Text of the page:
DR: How was this book different to write than your other ones?
NR: Typically, I spend a long time gathering notes and research and ideas and I kind of work from the base. I often explain to students when I go into high school or universities that if you’re writing a magazine article or a newspaper article, imagine a triangle, and invert the triangle — you’re beginning at this single point. And depending upon all of the decisions you make, determined largely by time and deadline and resources, you can end up anywhere on that base along the top and you’ve done your job. But for some reason when you write a book, the triangle is [up right] in its proper position and you can start anywhere along that fat base. You have only one point where you want to go to, which is the apex of your triangle up top, and making your way to that single point is a lot harder. It’s a completely different job. I also wrote the book very quickly. It was important to both the publisher and I that the book come out a year to the day of the election and so the experience was very intense and necessitated a completely different approach. Typically, I look at my notes in great detail. With this book, I ignored all of them until I had the story down in the shape that I liked. Almost like a Jackson Pollock painting, I just threw everything down. Everything I could remember. Every incident. Every bit of dialogue that struck me as funny. I had a name for the book, and I had in mind the titles of five chapters, and only after I had all that down did I then turn to my notes.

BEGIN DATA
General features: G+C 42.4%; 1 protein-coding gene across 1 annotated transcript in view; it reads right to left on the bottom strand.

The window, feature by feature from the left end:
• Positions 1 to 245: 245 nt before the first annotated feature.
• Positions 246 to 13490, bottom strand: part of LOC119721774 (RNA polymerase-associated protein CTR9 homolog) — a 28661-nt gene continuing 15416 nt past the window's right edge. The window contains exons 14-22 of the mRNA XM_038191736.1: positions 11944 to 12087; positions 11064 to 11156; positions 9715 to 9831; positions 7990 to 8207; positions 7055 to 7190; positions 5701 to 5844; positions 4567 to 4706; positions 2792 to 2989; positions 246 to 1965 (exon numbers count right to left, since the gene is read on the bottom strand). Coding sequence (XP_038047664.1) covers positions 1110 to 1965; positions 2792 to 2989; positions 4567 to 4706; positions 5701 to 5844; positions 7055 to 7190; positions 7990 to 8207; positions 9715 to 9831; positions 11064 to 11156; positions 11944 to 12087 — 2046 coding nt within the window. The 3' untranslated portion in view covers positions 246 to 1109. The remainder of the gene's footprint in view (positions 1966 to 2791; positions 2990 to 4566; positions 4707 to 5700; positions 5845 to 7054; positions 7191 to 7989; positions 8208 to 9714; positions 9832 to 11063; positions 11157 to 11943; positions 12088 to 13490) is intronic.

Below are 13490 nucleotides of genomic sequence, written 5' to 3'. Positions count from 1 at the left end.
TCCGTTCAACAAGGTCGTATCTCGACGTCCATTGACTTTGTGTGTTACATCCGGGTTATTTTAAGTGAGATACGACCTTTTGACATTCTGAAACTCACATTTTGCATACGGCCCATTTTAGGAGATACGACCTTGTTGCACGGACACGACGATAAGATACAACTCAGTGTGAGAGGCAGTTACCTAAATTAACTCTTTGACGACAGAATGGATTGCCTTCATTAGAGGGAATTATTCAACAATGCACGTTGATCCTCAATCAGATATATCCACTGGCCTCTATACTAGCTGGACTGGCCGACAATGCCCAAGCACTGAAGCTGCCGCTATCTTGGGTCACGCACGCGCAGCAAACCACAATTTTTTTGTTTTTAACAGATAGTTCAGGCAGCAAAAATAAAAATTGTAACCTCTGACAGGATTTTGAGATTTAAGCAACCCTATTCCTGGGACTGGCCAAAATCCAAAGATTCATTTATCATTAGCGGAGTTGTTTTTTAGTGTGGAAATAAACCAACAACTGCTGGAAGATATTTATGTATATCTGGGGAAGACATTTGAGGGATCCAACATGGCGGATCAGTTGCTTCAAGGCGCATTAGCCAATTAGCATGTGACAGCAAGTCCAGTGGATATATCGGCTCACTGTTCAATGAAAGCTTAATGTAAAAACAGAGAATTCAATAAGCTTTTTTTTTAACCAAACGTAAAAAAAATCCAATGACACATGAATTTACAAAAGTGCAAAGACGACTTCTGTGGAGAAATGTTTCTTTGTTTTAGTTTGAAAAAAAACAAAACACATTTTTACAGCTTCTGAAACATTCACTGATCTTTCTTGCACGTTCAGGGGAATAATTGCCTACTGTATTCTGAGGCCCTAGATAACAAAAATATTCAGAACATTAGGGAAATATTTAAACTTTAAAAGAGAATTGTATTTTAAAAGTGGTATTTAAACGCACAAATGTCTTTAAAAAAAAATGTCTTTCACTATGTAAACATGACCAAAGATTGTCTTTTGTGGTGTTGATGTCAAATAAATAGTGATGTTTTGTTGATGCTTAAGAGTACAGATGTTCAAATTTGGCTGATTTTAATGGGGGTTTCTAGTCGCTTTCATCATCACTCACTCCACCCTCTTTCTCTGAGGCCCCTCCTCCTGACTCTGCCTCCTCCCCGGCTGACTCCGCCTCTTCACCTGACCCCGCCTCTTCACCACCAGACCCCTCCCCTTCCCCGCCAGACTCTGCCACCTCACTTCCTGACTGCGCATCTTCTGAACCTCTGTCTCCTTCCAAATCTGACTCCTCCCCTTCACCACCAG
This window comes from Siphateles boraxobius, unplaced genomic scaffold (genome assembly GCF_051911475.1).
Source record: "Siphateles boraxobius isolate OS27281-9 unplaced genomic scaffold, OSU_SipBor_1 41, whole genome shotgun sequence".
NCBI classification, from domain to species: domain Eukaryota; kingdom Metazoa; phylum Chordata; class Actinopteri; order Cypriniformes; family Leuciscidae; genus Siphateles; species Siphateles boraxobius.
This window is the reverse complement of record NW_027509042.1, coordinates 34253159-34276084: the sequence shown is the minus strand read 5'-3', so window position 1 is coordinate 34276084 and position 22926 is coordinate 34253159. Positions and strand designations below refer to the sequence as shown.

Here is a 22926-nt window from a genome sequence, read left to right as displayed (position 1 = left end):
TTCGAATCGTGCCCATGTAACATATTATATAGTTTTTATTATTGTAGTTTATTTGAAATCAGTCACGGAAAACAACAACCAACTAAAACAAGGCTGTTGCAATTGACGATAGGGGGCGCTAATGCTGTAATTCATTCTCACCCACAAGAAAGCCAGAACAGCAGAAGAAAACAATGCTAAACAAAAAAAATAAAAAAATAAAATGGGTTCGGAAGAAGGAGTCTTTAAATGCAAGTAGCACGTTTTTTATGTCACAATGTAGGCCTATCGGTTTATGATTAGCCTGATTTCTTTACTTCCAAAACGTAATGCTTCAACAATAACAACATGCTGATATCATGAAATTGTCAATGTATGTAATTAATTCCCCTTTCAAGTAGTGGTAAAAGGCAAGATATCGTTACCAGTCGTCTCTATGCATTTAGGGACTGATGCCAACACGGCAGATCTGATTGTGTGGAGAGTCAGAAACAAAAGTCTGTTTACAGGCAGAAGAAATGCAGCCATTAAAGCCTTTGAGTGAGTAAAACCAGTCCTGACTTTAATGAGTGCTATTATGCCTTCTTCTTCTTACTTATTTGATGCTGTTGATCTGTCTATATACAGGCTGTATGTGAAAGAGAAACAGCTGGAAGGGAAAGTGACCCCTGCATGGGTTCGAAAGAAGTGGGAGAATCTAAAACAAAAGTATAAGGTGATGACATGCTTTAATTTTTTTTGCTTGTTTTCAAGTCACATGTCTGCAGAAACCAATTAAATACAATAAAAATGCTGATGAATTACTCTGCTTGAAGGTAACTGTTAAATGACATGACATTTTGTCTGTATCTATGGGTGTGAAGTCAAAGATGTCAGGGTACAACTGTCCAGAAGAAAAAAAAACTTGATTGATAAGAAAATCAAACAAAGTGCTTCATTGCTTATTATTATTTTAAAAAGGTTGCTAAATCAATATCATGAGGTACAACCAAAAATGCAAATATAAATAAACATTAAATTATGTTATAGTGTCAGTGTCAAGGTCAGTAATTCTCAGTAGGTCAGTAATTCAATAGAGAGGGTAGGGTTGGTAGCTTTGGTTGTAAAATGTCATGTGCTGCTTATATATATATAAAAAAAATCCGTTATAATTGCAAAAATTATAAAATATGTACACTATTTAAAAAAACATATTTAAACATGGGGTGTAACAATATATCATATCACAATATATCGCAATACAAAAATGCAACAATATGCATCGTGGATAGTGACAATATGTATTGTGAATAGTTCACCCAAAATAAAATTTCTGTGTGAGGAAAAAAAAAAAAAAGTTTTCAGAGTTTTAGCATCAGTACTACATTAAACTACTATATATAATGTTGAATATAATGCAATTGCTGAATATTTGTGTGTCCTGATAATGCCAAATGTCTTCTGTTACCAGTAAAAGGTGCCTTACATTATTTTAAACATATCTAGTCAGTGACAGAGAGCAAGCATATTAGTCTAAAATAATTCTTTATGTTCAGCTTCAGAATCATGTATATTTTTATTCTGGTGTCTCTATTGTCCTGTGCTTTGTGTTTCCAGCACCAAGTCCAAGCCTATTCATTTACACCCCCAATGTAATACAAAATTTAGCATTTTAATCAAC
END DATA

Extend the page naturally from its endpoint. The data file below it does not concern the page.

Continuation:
Because the other thing about that book, which I regret not putting in some sort of foreword note, is that everything is documented. All the conversations, they’re not made up. I didn’t record them because I was making a book. I recorded them because I’m naturally paranoid. The testimonies are all real. [With] people working on my campaign, I would have printed nothing without their permission and showed them what I was writing. To the participants in the campaign who provided me with first person soliloquies for the book, I showed the page before and the page after to provide context. As for certain people, up the food chain operating in Ottawa principally — I never signed a waiver of any kind — I believed I was in my rights to publish without their permission. Politicians talk a lot about transparency and I thought it was important for other people to understand the political process.